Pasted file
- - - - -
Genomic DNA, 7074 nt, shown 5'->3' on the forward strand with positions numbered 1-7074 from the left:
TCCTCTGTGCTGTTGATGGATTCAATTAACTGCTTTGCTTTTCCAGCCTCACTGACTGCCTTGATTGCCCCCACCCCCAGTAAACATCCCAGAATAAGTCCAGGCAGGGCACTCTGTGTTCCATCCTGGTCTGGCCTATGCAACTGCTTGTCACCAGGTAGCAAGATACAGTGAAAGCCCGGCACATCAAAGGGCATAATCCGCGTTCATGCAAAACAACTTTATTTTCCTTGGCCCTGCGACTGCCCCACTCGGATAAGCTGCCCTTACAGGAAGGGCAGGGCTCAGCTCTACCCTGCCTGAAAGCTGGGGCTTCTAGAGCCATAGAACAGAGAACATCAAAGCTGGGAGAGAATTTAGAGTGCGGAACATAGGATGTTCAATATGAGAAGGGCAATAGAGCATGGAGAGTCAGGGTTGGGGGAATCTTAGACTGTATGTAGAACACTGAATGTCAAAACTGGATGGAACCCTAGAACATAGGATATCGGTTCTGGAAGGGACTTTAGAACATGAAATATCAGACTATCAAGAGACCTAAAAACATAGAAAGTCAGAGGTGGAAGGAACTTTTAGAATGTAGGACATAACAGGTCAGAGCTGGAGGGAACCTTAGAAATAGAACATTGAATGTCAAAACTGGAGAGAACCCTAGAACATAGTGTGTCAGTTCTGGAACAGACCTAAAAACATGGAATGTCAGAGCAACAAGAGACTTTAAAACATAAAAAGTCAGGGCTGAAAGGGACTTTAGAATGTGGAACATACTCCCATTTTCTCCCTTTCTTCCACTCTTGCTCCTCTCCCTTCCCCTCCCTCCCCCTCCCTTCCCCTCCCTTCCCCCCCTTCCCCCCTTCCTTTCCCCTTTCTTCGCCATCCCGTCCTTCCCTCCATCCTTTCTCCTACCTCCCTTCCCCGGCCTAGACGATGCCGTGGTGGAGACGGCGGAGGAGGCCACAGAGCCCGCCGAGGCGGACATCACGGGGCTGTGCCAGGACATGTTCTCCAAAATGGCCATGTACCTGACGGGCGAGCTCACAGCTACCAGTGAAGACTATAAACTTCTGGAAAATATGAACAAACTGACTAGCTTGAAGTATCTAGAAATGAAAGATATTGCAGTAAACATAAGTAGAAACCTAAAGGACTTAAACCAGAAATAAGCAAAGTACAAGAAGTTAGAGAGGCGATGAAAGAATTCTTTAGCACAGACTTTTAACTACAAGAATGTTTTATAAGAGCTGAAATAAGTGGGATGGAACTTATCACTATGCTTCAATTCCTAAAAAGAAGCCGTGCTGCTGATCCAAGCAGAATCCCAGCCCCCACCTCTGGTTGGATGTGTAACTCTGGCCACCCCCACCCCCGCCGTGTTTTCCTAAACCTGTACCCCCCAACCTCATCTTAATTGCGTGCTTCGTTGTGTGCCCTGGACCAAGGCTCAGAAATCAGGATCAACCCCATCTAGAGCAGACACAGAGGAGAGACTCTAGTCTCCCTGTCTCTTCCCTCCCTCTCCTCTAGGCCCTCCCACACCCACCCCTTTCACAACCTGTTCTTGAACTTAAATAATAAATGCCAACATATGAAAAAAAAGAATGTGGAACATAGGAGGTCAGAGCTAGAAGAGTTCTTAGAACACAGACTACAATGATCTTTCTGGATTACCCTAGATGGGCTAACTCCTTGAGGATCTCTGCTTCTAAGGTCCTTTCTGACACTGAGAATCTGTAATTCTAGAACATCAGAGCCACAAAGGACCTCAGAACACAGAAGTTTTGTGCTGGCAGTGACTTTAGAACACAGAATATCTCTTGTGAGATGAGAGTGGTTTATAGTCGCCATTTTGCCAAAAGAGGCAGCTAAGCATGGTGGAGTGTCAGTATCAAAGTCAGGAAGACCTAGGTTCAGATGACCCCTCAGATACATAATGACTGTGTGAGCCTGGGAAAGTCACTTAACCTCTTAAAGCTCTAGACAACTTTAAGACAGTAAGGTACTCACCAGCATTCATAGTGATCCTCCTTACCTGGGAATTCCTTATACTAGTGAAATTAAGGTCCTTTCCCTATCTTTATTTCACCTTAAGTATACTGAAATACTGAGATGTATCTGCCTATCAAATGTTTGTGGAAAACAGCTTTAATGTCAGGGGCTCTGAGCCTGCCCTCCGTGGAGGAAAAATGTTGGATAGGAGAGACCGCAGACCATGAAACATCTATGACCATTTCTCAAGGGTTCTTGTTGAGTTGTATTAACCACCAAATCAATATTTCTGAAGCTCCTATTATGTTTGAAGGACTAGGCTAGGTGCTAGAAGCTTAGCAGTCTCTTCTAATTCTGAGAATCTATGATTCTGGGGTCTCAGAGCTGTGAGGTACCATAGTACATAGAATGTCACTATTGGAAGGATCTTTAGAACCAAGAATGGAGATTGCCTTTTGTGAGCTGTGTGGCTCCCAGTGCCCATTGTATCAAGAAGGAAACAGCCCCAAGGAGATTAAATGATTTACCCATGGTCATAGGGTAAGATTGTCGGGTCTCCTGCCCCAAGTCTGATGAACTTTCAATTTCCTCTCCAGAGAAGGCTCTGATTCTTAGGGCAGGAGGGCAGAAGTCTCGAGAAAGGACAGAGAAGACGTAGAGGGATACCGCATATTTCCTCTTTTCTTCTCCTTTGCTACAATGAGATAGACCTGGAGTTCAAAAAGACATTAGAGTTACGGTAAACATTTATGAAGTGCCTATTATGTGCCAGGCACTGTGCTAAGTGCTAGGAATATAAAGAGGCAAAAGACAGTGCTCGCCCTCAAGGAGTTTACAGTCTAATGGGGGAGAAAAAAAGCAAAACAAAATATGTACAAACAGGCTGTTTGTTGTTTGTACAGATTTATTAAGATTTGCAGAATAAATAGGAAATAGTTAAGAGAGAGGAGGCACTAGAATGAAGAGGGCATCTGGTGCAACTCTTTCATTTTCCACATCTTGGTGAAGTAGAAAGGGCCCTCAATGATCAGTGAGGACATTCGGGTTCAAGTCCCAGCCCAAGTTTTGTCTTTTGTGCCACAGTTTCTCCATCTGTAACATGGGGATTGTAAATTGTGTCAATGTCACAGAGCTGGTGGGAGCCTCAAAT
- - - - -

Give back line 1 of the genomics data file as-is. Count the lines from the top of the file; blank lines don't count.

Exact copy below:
Genomic DNA, 7074 nt, shown 5'->3' on the forward strand with positions numbered 1-7074 from the left: